But notice that we are not left alone in facing our weaknesses. Romans 8:26 tells us “Likewise the Spirit helps us in our weakness. For we do not know what to pray for as we ought, but the Spirit himself intercedes for us with groanings too deep for words.” (ESV) What kinds of weaknesses does Paul have in mind here? I think he is talking about physical weaknesses – sickness, disease, pain. I think he is talking about emotional weaknesses – grief, loneliness, anger. I think he is talking about moral weaknesses – succumbing to temptation. And I think he is talking about spiritual weaknesses – doubt and fear.

When we adopt this view of patience in working out our sanctifications, we can understand Romans 8:28 in a new light. “And we know that for those who love God all things work together for good, for I those who are called according to his purpose.” (ESV) God is working out everything that happens to us for our sanctification. Not everything that happens to us is good, but God is causing all things to work together for good. And what is the greatest good? Romans 8:29 tells us “For those whom he foreknew he also predestined to be conformed to the image of his Son, in order that he might be the firstborn among many brothers.” (ESV) The greatest good that God is working out in our lives is to be conformed to the image of His Son Jesus Christ. Therefore, God is using all the events of our lives to:

• bring us to repentance, to the point where we hate sin;
• bring us to contrition, to the point where we hate self-righteousness;
• bring us to humility, to the point where we hate pride;
• bring us to faith, to the point where we hate doubt.

I am sure there are other items we could add to this list. The point is that God is working out all things in our lives in order to bring us to greater and greater conformation to His Son Jesus Christ.

Share

Jewels from Romans #12

Romans 8:3-6

3 For God has done what the law, weakened by the flesh, could not do. By sending his own Son in the likeness of sinful flesh and for sin, he condemned sin in the flesh,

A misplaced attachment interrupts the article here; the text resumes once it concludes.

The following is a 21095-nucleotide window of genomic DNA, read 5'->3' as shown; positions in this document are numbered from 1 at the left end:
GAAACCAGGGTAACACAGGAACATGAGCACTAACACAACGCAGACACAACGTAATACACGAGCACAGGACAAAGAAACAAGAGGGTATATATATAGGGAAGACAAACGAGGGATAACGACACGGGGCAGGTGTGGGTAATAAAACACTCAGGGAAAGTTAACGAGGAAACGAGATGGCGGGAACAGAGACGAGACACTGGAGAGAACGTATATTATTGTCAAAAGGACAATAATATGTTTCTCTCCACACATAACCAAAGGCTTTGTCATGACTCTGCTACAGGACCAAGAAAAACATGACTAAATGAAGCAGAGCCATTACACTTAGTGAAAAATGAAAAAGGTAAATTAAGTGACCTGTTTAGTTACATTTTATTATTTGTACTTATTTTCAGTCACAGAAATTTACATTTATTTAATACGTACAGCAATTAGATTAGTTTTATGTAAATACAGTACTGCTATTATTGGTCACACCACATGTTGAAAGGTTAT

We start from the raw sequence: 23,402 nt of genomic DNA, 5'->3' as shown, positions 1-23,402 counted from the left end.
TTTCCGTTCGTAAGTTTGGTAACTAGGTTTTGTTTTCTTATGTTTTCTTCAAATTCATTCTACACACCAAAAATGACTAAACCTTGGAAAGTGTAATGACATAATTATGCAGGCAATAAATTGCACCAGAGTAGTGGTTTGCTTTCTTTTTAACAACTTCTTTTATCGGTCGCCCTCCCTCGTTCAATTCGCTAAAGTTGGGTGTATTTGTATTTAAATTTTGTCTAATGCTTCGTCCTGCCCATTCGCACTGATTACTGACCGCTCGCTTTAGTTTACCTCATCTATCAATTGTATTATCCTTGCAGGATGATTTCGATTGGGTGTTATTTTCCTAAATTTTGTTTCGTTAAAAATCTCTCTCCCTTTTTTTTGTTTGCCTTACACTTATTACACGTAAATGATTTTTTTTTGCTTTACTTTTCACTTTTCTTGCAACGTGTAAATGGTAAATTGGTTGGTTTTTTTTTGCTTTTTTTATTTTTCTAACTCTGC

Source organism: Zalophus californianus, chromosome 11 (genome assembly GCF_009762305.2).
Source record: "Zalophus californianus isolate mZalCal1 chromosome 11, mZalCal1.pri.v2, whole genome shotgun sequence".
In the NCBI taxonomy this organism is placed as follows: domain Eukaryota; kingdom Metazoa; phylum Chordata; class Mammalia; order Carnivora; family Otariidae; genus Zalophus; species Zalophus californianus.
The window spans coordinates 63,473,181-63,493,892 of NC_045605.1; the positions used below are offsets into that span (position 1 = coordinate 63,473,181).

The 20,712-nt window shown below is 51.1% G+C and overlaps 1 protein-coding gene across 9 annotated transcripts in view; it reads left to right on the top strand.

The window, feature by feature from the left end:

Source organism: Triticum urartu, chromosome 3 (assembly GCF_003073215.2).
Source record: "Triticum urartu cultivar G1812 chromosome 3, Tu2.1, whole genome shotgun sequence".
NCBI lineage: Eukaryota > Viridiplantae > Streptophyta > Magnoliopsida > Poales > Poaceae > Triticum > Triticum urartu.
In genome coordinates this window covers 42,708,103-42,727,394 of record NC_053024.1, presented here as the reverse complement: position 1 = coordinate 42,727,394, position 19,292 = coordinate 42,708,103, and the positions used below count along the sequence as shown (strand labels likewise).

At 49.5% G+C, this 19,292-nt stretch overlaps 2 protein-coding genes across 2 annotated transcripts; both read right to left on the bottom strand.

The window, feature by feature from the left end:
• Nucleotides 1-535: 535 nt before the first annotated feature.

4 in order that the righteous requirement of the law might be fulfilled in us, who walk not according to the flesh but according to the Spirit.
5 For those who live according to the flesh set their minds on the things of the flesh, but those who live according to the Spirit set their minds on the things of the Spirit.
6 To set the mind on the flesh is death, but to set the mind on the Spirit is life and peace.
(ESV)

Why was the Law not all that we needed in order to please God? After all, in Psalm 19, we read the following verses which pertain to the Law of God:

7 The law of the Lord is perfect, reviving the soul; the testimony of the Lord is sure, making wise the simple;
8 the precepts of the Lord are right, rejoicing the heart; the commandment of the Lord is pure, enlightening the eyes;
9 the fear of the Lord is clean, enduring forever; the rules of the Lord are true, and righteous altogether.
10 More to be desired are they than gold, even much fine gold; sweeter also than honey and drippings of the honeycomb.
11 Moreover, by them is your servant warned; in keeping them there is great reward.
(ESV)

It seems to me from these verses in Psalm 19 that the Law is everything we need to gain a right standing before God and to live a righteous life. The Law revives the soul. God’s testimony gives us wisdom. God’s precepts bring joy. The rules of the Lord show us the way to righteousness. So then, why is the Law not everything we need?